A drone is a term loosely affiliated to any type of autonomous aircraft, or basically, planes without pilots. It can range from your old plane toy with a battery remote to the Northrop Grumman RQ-4 Global Hawk. Imagine having the ability to accomplish projects in the air… while you stand on the ground.
Recently, the DJI Phantom 2 Vision drone came into market with its ability to carry a camera, and to be controlled through wifi by pairing to smart systems, like the iOS gadgets. Other advanced features include a dedicated physical controller, a stabilized HD fisheye-lens camera, GPS positioning for steady flight and emergency returns. It retails for around USD$1199.
This type of drone is mainly for photographers and videographers who want to take high quality photographs of sweeping skies and wide lands. Filmmaker Roberto Serrini used to same camera to shoot a stunning aerial footage of Phnom Pehn and other parts of Cambodia earlier this year:
The other interesting drone that is making quite a huge entrance is Facebook’s “Connectivity Lab” project powered by Acqhires from Ascenta, a drone cum satellite providing Internet to all parts of the world, including rural areas. It is part of the internet.org partnership between the big social moniker and other telecom giants like Nokia and Qualcomm. Their intention is to come up with innovative technology to provide Internet to the 5 billion people who currently lack it.
What can this potentially mean? Soon aircraft and satellites belonging to huge social communication companies will control Internet’s accessibility, resulting in rather murky consequences. While we are happy that Internet might finally unit people around the world closer and faster, does this also mean that brands will have the chance to provide a new incentive to feed people’s obsession with being online anytime and anywhere.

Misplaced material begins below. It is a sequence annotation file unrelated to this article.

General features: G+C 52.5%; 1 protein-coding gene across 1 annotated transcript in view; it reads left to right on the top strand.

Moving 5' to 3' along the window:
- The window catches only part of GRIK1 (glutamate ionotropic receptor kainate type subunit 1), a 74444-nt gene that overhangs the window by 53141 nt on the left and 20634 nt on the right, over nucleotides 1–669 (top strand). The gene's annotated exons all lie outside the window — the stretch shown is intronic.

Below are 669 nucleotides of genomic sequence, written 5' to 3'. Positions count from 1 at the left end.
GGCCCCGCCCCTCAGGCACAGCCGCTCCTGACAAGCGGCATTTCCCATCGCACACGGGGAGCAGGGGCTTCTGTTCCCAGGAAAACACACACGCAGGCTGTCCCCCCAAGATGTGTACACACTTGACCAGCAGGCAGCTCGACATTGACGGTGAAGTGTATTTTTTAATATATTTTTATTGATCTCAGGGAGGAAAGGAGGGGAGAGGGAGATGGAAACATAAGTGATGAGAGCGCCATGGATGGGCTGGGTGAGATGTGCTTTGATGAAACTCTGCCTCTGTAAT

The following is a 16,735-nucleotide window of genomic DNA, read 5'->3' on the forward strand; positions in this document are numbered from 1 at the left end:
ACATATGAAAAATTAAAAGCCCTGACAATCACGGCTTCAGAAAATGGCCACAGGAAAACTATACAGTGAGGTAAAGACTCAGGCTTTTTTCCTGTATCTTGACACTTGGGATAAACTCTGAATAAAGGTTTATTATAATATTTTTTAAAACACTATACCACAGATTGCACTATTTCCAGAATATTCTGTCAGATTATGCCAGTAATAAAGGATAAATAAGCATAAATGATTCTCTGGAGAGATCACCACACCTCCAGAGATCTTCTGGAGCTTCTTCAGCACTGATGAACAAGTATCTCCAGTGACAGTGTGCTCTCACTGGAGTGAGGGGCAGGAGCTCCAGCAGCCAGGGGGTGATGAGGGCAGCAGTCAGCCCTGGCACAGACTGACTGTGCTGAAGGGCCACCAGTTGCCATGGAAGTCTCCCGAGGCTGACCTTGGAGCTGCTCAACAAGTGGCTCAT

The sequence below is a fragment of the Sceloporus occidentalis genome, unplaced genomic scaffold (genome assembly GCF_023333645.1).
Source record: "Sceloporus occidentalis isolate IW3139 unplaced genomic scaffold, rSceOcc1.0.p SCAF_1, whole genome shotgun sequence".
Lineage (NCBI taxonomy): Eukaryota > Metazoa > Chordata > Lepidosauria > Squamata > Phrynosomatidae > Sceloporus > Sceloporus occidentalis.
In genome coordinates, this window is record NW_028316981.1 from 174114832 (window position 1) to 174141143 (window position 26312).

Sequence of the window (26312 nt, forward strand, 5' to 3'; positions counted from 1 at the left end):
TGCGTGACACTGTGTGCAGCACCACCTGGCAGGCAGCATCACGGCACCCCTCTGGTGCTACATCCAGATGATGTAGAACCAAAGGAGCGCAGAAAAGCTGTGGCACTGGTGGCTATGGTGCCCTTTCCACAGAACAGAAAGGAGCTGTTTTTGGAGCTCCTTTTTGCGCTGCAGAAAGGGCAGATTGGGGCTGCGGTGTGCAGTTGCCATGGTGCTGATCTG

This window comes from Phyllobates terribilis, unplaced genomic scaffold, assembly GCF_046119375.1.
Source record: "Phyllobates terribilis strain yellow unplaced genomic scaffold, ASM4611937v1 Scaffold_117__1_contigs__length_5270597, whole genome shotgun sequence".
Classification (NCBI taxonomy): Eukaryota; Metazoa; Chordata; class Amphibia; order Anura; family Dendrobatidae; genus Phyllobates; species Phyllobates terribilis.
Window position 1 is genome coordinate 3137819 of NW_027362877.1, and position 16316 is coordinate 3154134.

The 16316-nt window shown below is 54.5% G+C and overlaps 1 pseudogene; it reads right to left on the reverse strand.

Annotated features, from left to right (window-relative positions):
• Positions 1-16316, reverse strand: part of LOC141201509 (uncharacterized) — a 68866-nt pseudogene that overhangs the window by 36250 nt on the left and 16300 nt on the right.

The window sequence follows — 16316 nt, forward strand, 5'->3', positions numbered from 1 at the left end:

As Mark Zuckerberg explains in his Facebook post earlier last week,
“In our effort to connect the whole world with Internet.org, we’ve been working on ways to beam Internet to people from the sky… Our goal with internet.org is to make affordable access to basic Internet services available to every person in the world. We’ve made good progress so far. Over the past year, our work in the Philippines and Paraguay alone has doubled the number of people using mobile data with the operators we’ve partnered with, helping 3 million new people access the Internet.”
This initiative also opens up a new area for startups to consider. They now have the entire area of the sky to plot their plans against, and perhaps we will see plans starting to soar high and wide. Cambodia presents itself with a lot of opportunities once Internet is accessible to cultivate technological knowledge. Who knows, drones might just be the answer.